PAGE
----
Conspiracy theories are not the sole property of any one political party or persuasion. In the American context there are both conservative and liberal conspiracy theorists. Suspicion of the government or its leaders can change depending on who is in power. Some of the same folks that had strong suspicions of the assumed schemes of George W. Bush's tenure would likely dismiss claims against the government that took place under Barack Obama, and vice versa. Conspiracies tend to be shaded in a negative light, and at least in the real-time and rough-and-tumble world of politics we are much more likely to believe them about our perceived enemies than those we see as friends.


Let me be clear: I am not a conspiracy theorist. True, there have been documented cases of real plots, hidden maneuverings uncovered only later, and attempted conspiracies in the historical record, but that does not mean that all the things we commonly label conspiracy theories are necessarily--or even likely--true. If there is a such a thing as an anti-conspiracy theorist, that's probably where I plant my flag. The hermeneutic of suspicion need not apply with me. I just do not buy it.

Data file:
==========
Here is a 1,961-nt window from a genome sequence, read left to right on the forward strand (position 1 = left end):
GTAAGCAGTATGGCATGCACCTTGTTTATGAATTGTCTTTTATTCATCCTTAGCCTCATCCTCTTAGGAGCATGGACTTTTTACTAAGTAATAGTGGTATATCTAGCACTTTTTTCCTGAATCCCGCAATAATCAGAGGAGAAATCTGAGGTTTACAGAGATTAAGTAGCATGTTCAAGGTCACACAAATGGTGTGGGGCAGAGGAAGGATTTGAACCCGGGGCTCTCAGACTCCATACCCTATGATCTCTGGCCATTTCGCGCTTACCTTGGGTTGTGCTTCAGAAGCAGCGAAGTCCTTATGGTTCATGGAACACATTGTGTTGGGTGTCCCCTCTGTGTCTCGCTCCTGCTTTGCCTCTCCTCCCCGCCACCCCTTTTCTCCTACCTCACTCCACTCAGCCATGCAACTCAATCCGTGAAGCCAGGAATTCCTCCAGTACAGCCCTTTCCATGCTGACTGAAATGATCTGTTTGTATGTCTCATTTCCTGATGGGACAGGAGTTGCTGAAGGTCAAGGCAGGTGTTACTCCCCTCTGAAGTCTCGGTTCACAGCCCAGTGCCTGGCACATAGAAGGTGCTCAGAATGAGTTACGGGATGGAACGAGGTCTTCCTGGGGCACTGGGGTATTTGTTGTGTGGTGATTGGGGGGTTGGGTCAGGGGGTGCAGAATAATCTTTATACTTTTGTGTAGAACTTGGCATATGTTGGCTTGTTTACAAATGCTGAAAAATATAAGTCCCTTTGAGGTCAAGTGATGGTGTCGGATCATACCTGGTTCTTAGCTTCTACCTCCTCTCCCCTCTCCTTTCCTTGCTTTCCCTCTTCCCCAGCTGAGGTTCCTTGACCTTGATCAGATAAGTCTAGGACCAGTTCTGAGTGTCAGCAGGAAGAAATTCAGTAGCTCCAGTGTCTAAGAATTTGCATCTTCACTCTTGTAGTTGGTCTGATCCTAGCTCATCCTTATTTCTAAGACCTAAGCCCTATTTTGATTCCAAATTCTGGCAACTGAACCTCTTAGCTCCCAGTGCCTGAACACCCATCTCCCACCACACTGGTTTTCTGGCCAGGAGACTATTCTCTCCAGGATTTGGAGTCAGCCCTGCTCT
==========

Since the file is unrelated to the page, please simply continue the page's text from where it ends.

I know human beings, and I just do not think we are capable enough to orchestrate successful, large-scale, hidden conspiracies to the extent people believe in them. To imagine that we can requires a belief in the competence of government and private organizations somewhat exceeding what we have commonly seen and observed. Not to mention the fact that it ignores how curious people are to learn the truth and how quickly schemes, once exposed, can become common knowledge. It is difficult for even attempted secretive wide-ranging maneuverings to remain hidden for long. If a true conspiracy is actually uncovered, it is likely that the facts will come to speak for themselves and allow us to incorporate such stories into the historical record rather than them remaining on the fringes of discussion.